February 8, 2022

NFL Lawsuit

“Fired Miami Dolphins coach Brian Flores sued the NFL and three teams [last] Tuesday over alleged racist hiring practices for coaches and general managers… The lawsuit sought class-action status and unspecified damages from the league, the Dolphins, the Denver Broncos and the New York Giants, along with unidentified individuals.” AP News

“On Saturday, NFL Commissioner Roger Goodell sent a memo to all 32 teams acknowledging the hiring results for minorities seeking head coach positions have been ‘unacceptable.’ He also said the league would retain outside experts, as well as ‘solicit input from current and former players and coaches,’ to assist in reviewing the league's diversity policies and initiatives.” NFL

“The Houston Texans have hired Lovie Smith as their next head coach, the team announced Monday… Smith, who is Black, joins the Miami Dolphins' Mike McDaniel, New York Jets' Robert Saleh, Pittsburgh Steelers' Mike Tomlin and Washington Commanders' Ron Rivera as the league's only minority head coaches.” ESPN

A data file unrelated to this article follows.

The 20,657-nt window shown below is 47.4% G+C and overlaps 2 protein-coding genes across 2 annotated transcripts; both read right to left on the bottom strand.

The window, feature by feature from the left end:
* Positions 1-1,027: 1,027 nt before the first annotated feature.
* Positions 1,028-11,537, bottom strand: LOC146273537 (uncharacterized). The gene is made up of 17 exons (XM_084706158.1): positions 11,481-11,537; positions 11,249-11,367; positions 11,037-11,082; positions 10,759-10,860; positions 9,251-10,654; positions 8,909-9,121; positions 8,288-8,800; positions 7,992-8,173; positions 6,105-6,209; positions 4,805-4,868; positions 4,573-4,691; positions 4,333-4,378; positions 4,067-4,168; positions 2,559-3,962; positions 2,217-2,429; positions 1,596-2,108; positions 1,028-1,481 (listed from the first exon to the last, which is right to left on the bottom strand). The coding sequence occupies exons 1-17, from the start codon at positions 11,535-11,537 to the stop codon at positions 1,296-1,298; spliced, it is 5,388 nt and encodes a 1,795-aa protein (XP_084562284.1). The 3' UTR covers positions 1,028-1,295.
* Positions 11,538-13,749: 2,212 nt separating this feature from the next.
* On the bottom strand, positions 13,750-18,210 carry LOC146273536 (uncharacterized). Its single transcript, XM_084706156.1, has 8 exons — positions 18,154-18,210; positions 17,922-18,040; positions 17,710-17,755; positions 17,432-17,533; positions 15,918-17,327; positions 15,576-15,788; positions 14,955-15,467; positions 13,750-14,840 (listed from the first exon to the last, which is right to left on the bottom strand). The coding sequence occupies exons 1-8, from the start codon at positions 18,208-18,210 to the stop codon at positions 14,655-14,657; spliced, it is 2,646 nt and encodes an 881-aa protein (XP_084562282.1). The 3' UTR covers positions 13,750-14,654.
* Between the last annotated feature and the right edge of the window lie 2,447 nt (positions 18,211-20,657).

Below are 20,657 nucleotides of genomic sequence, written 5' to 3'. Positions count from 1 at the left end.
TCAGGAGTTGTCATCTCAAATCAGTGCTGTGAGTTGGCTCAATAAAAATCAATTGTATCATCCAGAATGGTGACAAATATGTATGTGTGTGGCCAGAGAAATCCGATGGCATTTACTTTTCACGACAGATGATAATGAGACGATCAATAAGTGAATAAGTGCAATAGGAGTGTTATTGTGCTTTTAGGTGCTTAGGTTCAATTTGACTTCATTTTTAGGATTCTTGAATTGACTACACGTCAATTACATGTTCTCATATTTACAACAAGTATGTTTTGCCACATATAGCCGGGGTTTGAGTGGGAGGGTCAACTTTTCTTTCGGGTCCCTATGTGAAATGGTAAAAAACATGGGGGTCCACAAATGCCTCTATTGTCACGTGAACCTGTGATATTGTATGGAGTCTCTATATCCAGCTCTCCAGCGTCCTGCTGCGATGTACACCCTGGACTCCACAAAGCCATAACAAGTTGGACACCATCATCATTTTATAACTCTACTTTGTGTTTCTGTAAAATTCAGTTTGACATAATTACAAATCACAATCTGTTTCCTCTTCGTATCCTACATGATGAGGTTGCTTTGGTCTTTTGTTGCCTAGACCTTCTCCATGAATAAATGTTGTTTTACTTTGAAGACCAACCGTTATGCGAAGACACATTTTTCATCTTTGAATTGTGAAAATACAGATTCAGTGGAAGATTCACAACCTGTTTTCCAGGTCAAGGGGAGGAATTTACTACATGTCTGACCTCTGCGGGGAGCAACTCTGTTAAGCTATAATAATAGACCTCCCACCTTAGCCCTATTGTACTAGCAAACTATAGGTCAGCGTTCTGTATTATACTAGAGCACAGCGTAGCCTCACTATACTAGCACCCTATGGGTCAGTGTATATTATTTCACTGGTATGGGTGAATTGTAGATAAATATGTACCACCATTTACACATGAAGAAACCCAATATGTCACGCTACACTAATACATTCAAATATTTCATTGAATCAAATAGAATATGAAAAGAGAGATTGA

See past issues

From the Left

The left criticizes the NFL’s lack of Black coaches.

“[The 2002 report] Black Coaches in the National Football League: Superior Performance, Inferior Opportunities, found that year after year qualified Blacks were overlooked for coaching opportunities and that the handful who were hired were more likely to inherit underachieving teams. Black coaches were also more likely to be fired than white coaches with inferior records. The numbers revealed that Black coaches, on average, won more games per season and led their teams to the playoffs 67% of the time, compared with 39% for white coaches…